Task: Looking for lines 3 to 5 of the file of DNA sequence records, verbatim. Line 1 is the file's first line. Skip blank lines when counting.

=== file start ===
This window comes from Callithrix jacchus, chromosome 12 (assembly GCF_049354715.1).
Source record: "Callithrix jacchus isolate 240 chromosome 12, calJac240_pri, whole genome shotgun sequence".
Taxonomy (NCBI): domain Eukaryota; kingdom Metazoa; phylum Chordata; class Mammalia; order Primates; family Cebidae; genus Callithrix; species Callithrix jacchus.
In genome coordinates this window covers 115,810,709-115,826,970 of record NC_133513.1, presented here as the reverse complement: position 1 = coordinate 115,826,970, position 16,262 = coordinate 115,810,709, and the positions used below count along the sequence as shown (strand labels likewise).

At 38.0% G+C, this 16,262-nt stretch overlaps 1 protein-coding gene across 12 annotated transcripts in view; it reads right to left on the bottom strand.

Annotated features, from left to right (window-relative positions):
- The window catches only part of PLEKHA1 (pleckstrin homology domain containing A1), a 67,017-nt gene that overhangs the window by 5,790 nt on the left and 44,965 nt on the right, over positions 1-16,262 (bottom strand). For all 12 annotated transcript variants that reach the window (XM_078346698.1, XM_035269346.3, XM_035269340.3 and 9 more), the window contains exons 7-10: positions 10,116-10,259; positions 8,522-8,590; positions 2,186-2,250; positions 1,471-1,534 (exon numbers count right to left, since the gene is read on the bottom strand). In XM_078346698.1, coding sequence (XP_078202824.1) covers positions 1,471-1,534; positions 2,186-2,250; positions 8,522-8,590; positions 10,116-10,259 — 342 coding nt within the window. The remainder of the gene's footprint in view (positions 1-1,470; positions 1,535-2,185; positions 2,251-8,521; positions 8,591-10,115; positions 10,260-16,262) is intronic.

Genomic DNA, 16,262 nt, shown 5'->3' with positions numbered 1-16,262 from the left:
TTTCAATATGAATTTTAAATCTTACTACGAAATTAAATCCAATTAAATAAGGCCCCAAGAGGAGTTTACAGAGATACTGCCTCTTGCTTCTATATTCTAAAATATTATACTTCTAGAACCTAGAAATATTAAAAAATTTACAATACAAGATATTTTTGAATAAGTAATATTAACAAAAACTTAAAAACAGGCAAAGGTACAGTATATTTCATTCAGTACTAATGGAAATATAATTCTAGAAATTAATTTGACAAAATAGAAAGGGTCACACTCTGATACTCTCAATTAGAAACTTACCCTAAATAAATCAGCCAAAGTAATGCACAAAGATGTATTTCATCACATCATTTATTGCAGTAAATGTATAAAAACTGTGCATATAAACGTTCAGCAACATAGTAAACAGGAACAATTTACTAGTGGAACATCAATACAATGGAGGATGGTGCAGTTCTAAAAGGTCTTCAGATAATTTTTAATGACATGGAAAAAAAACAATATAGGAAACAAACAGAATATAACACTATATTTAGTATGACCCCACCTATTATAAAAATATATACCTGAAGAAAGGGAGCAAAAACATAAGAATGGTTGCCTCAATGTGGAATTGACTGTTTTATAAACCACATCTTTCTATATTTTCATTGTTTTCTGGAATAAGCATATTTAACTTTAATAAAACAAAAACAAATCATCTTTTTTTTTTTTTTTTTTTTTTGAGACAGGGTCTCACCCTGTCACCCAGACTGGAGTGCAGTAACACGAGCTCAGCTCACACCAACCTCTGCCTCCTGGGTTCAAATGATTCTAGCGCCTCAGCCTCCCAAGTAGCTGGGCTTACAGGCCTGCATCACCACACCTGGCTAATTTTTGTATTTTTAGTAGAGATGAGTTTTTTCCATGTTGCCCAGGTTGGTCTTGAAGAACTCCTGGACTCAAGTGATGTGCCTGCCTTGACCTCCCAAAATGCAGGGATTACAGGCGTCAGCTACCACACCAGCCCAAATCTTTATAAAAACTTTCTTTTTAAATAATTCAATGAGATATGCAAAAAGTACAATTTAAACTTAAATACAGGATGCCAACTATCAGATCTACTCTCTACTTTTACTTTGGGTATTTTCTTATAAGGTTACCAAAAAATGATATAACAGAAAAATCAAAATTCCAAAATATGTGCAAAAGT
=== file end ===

Taxonomy (NCBI): domain Eukaryota; kingdom Metazoa; phylum Chordata; class Mammalia; order Primates; family Cebidae; genus Callithrix; species Callithrix jacchus.
In genome coordinates this window covers 115,810,709-115,826,970 of record NC_133513.1, presented here as the reverse complement: position 1 = coordinate 115,826,970, position 16,262 = coordinate 115,810,709, and the positions used below count along the sequence as shown (strand labels likewise).

At 38.0% G+C, this 16,262-nt stretch overlaps 1 protein-coding gene across 12 annotated transcripts in view; it reads right to left on the bottom strand.